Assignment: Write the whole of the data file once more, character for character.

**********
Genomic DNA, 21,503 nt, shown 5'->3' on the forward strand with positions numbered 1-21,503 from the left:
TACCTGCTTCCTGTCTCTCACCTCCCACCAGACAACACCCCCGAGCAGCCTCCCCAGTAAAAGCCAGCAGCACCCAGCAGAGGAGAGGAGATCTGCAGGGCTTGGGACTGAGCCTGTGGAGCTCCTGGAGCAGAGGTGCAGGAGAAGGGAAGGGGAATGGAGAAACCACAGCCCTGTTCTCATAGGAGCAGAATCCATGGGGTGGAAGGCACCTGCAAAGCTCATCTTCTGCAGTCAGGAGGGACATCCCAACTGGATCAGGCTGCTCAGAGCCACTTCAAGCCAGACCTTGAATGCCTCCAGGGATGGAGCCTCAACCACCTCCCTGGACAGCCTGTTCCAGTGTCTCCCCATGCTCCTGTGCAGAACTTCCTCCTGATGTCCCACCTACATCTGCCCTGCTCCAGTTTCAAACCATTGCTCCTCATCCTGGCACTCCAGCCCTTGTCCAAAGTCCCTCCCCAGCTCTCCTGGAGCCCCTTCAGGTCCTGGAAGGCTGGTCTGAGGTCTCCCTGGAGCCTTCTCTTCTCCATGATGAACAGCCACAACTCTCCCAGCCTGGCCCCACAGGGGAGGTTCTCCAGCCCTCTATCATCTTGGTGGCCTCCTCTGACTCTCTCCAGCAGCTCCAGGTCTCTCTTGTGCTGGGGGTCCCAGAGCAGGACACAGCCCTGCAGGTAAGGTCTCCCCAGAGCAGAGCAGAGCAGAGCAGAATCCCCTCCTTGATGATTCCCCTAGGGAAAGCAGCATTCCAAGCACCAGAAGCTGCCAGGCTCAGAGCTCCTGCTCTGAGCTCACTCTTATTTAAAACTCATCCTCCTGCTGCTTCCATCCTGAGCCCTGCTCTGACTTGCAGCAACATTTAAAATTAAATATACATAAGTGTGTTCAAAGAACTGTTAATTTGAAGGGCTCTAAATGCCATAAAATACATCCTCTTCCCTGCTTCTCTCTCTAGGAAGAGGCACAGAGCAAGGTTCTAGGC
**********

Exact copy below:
Genomic DNA, 21,503 nt, shown 5'->3' on the forward strand with positions numbered 1-21,503 from the left:
TACCTGCTTCCTGTCTCTCACCTCCCACCAGACAACACCCCCGAGCAGCCTCCCCAGTAAAAGCCAGCAGCACCCAGCAGAGGAGAGGAGATCTGCAGGGCTTGGGACTGAGCCTGTGGAGCTCCTGGAGCAGAGGTGCAGGAGAAGGGAAGGGGAATGGAGAAACCACAGCCCTGTTCTCATAGGAGCAGAATCCATGGGGTGGAAGGCACCTGCAAAGCTCATCTTCTGCAGTCAGGAGGGACATCCCAACTGGATCAGGCTGCTCAGAGCCACTTCAAGCCAGACCTTGAATGCCTCCAGGGATGGAGCCTCAACCACCTCCCTGGACAGCCTGTTCCAGTGTCTCCCCATGCTCCTGTGCAGAACTTCCTCCTGATGTCCCACCTACATCTGCCCTGCTCCAGTTTCAAACCATTGCTCCTCATCCTGGCACTCCAGCCCTTGTCCAAAGTCCCTCCCCAGCTCTCCTGGAGCCCCTTCAGGTCCTGGAAGGCTGGTCTGAGGTCTCCCTGGAGCCTTCTCTTCTCCATGATGAACAGCCACAACTCTCCCAGCCTGGCCCCACAGGGGAGGTTCTCCAGCCCTCTATCATCTTGGTGGCCTCCTCTGACTCTCTCCAGCAGCTCCAGGTCTCTCTTGTGCTGGGGGTCCCAGAGCAGGACACAGCCCTGCAGGTAAGGTCTCCCCAGAGCAGAGCAGAGCAGAGCAGAATCCCCTCCTTGATGATTCCCCTAGGGAAAGCAGCATTCCAAGCACCAGAAGCTGCCAGGCTCAGAGCTCCTGCTCTGAGCTCACTCTTATTTAAAACTCATCCTCCTGCTGCTTCCATCCTGAGCCCTGCTCTGACTTGCAGCAACATTTAAAATTAAATATACATAAGTGTGTTCAAAGAACTGTTAATTTGAAGGGCTCTAAATGCCATAAAATACATCCTCTTCCCTGCTTCTCTCTCTAGGAAGAGGCACAGAGCAAGGTTCTAGGC